Las Vegas Hungers for Retail

The high-octane gaming and tourism industries have fueled record growth in the entertainment capital of Las Vegas, creating a booming retail services market that has sparked development, sent retail vacancy rates plunging, and driven shopping center prices to new heights.

The metropolitan population rocketed from 463,000 in 1980 to nearly 2 million in 2006, an increase of more than 300%, according to the University of Nevada, Las Vegas Center for Business and Economic Research. The U.S. Census Bureau ranks the city among the nation's fastest growing. With as many as 6,000 new residents moving to Southern Nevada each month for the past several years, retailers have struggled to keep up with the demand for commercial services.

The Las Vegas retail market ranks No. 4 in the country, with an annual growth rate of 7%, according to the International Council of Shopping Centers. But demand is so great that vacancy rates dipped to 4.2% in 2006, a drop of 60 basis points from 2005. Meanwhile, mixed-use and neighborhood retail projects are popping up like dandelions across the valley.

“There's a tremendous amount of pent-up demand to buy neighborhood-anchored shopping space,” says Tom Naseef, president of Coldwell Banker Commercial ETN.

Meanwhile, retailers leasing high-performance locations are generating handsome profits and rarely see a reason to vacate. The lack of available space for prospective new tenants trying to tap into an underserved market is contributing to the current building wave.

Investment sales activity has been brisk. Roughly $1.26 billion in Vegas retail properties were sold between the end of March 2005 and March 2006, reports Manhattan-based Real Capital Analytics. Only Phoenix and Los Angeles exceeded that volume. And 97% of Vegas retail landlords who disposed of assets in the year ending in March got their asking price or more.

The downside of the boom is that higher prices mean lower yields for shopping center investors, and that has been the case in the casino city. From March 2003 to March 2007, average capitalization rates — or initial yields based on the purchase price of retail properties — in Vegas fell from 8.35% to 6.52%. By comparison, the average U.S. cap rate for a retail property hovered near 6.75% at the end of March.

What's behind the high velocity of deals? The Vegas economy cha-chinged with nearly 39 million visitors in 2006, an increase of 348,172 over 2005. Tourists are projected to arrive in even greater numbers, reaching 40 million by 2008, according to the University of Nevada.

Casinos generated $10.6 billion in 2006, an increase of 9.5% over the previous year. What's more, revenues are expected to jump yet another 4.1% in 2007, bringing the total to $11 billion by year's end. The thriving casino business also requires new workers. Between February 2006 and February 2007, roughly 33,000 new jobs were added in Las Vegas.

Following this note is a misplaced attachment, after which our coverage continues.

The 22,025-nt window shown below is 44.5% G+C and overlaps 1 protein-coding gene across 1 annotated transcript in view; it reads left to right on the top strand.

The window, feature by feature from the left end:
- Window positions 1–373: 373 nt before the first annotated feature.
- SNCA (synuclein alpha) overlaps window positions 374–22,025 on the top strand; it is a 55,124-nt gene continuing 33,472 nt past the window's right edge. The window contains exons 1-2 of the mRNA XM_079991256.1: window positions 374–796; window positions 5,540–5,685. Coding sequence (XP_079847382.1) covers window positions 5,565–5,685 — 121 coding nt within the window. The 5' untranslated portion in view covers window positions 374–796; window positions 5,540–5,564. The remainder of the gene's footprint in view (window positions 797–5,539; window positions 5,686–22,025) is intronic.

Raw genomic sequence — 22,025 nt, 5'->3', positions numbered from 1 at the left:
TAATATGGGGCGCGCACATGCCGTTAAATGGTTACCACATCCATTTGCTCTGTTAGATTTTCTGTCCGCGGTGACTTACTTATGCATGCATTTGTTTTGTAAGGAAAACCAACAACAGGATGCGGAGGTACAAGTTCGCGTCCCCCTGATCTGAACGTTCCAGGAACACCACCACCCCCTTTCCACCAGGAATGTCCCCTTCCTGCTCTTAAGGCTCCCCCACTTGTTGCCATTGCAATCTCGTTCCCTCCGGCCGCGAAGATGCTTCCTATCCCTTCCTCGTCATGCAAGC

Newcomers clamor for stores

The retail services squeeze is especially acute in Southern Nevada's fast-growing neighborhoods and master-planned communities. Grocery-anchored centers, malls, lifestyle centers and single-tenant specialty users are fueling the greatest demand, but every type of retail is needed in newly built areas, says Naseef.

Principal John Restrepo of Las Vegas-based Restrepo Consulting Group says 37% of the valley's 37.7 million sq. ft. of commercial retail inventory is located in neighborhood centers, typically anchored by national name grocers. Neighborhood centers boasted the highest vacancy at 3.7%. Power centers, dominated by several large national name anchors, had the tightest vacancy rate at 1.15%. Many fairly well established residential areas of the valley are still viewed as underserved in terms of retail offerings, most notably the northwest and southwest submarkets.

Follow the crowd

In the northwest, Summerlin Centre, a 1.5 million sq. ft. regional retail center, is slated to serve the 22,500-acre master-planned community of Summerlin's affluent population of 95,000. Las Vegas-based Howard Hughes Corp. and General Growth Properties are partnering on the massive project, estimated to cost about $1 billion, says Tom Warden, a vice president of Howard Hughes Corp.

When it is finished in 2009, the 400-acre Summerlin Centre will offer a pedestrian-friendly “town center” with high-end retailers and four major department store anchors, including Nordstrom.

The Howard Hughes Corp. developed Summerlin's master plan. Warden says it's not uncommon for a residential developer to venture into retail. He points to the synergy created through the General Growth's fairly recent acquisition of the Chicago-based retail REIT Rouse Co. General Growth is one of the nation's largest shopping center REITs.